Saturday, January 23, 2010

Gustave Dodin Ascends to the Supreme Court

In the evening of the 22nd January 2010, SBC TV announced the appointment of Mr Gustave Dodin as a Puisne Judge of the Supreme Court of Seychelles.

Until this appointment, Mr Dodin was serving as the Ombudsman. He also held the position of Chairman of the Human Rights Commission and was practising as an Attorney-at-Law. In the past, he held the position of Registrar General and was a State Counsel at the Attorney General's Office.

He completed his LLB at Kingston University and has an LLM from the University of Malta in Maritime Law. He also completed the Seychelles Bar Exams.

Mr Dodin's appointment means that out of the 5 Puisne Judges of the Supreme Court, 3 are now Seychellois (although one of the judges is in fact only a naturalised Seychellois). His appointment from Ombudsman to Judge also follows the precedent set by the appointment of Judge Bernadin Renaud in 2004, who was appointed as a Judge after serving as the Ombudsman.

The Robing Room is the official blog of the Seychelles Legal Environment Website (, the only website about the Seychelles Legal Environment that is constantly updated.

Friday, January 22, 2010

Judges, the Registar and State Counsel - What's Up?

There is much talk in the Robing Room (and everywhere else) on who may be appointed to the Supreme Court bench, even the current bench, in open court, has already indicated that there will be new appointments in the next few weeks.

What will be interesting to see are the courtrooms of the new judges, in particular, where will they be located? The Supreme Court Building does not seem to have any more space for courtrooms, or even judges' chambers. Maybe the Magistrates will have to move over? Never mind, I guess the courts are used to being inadequate: Court files are often missing, leading to the frustration of the progress of certain cases; copies of judgments/orders take ages to be typed, and then a little bit more time just to have them printed, and then add a little bit more time just for them to be delivered to the litigants.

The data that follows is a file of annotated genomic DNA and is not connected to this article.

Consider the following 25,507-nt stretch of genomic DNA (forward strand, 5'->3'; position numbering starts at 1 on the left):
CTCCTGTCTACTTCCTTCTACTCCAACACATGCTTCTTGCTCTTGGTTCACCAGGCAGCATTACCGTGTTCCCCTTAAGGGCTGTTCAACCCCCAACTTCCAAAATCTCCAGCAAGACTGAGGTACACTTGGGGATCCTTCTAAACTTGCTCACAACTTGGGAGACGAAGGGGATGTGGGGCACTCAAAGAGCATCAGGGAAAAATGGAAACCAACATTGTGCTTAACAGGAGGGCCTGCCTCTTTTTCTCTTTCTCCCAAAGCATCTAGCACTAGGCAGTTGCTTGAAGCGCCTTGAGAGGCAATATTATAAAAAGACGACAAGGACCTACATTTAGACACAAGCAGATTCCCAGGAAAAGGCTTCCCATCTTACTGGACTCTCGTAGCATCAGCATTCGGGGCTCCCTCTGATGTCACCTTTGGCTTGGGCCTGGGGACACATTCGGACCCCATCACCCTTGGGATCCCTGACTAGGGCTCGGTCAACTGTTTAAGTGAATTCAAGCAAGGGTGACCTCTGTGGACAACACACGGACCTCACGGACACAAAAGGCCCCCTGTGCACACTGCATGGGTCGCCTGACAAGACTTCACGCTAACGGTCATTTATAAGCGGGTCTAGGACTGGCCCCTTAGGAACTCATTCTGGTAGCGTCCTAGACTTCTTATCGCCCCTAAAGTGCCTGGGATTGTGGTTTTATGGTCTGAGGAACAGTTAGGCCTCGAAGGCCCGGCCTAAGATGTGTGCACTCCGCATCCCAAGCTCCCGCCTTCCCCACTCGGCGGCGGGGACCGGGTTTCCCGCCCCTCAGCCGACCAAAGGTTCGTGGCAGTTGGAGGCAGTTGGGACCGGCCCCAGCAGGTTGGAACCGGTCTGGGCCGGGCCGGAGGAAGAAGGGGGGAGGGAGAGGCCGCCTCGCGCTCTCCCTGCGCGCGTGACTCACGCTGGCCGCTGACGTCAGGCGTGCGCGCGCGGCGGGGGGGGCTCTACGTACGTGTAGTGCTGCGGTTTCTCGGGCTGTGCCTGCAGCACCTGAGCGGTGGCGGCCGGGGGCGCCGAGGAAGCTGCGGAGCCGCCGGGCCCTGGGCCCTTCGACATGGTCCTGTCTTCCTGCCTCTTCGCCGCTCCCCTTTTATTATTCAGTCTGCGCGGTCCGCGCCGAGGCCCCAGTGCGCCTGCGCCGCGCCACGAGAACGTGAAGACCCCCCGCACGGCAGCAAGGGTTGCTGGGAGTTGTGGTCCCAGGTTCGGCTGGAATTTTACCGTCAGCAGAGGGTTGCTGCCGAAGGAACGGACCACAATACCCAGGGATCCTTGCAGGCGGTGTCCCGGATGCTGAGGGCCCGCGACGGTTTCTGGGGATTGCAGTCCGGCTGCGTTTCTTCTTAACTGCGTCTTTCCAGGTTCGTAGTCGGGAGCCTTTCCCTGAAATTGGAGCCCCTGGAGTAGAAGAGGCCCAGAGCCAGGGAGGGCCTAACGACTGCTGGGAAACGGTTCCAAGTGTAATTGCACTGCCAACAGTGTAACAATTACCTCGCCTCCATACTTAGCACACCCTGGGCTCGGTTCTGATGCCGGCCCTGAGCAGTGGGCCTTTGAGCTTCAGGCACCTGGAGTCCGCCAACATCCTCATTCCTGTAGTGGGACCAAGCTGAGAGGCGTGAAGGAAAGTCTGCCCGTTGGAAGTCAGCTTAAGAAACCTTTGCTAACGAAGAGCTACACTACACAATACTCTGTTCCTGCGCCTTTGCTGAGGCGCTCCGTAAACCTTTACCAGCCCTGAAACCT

To make matters worse, the court has now been without a Registrar since early January. Previously, Mr Melchior Vidot served as Master & Registrar, but he was removed as the Registrar and in came the new Registrar Ms Jenny Adrienne. But she left the post very shortly after taking it up. The Registrar is the person in charge of the day-to-day administration of the courts, but the Registrar also has to tend to certain legal matters. It is therefore imperative that the Registrar has some background in court processes. The Registrar should therefore be someone who has had significant exposure to the courts and its processes.

It will be interesting to see who the new Supreme Court Judge(s) and Registrar will be.

In the meantime, the Attorney General's Office has just lost two more State Counsel and those left are scrambling to cope with their own workload in addition to the workload of those who have left. It is now such a common sight to see a case of the Government or the Republic being called out in court and no one from the Attorney General's Office knows which State Counsel is in charge of the case and what is happening in the case. It is very difficult for the State to seek to convict an accused person of an offence beyond reasonable doubt when they first have to discern, on a balance of probabilities, what is happening in the case. The problem is that so many State Counsel come and go and when one leaves, they are not made to brief remaining State Counsel of their cases and concerns. A system must be put in place and the office will have to get their act together.

Once again, only time will tell how things will pan out.

The Robing Room is the official blog of the Seychelles Legal Environment Website (, the only website about the Seychelles Legal Environment that is constantly updated.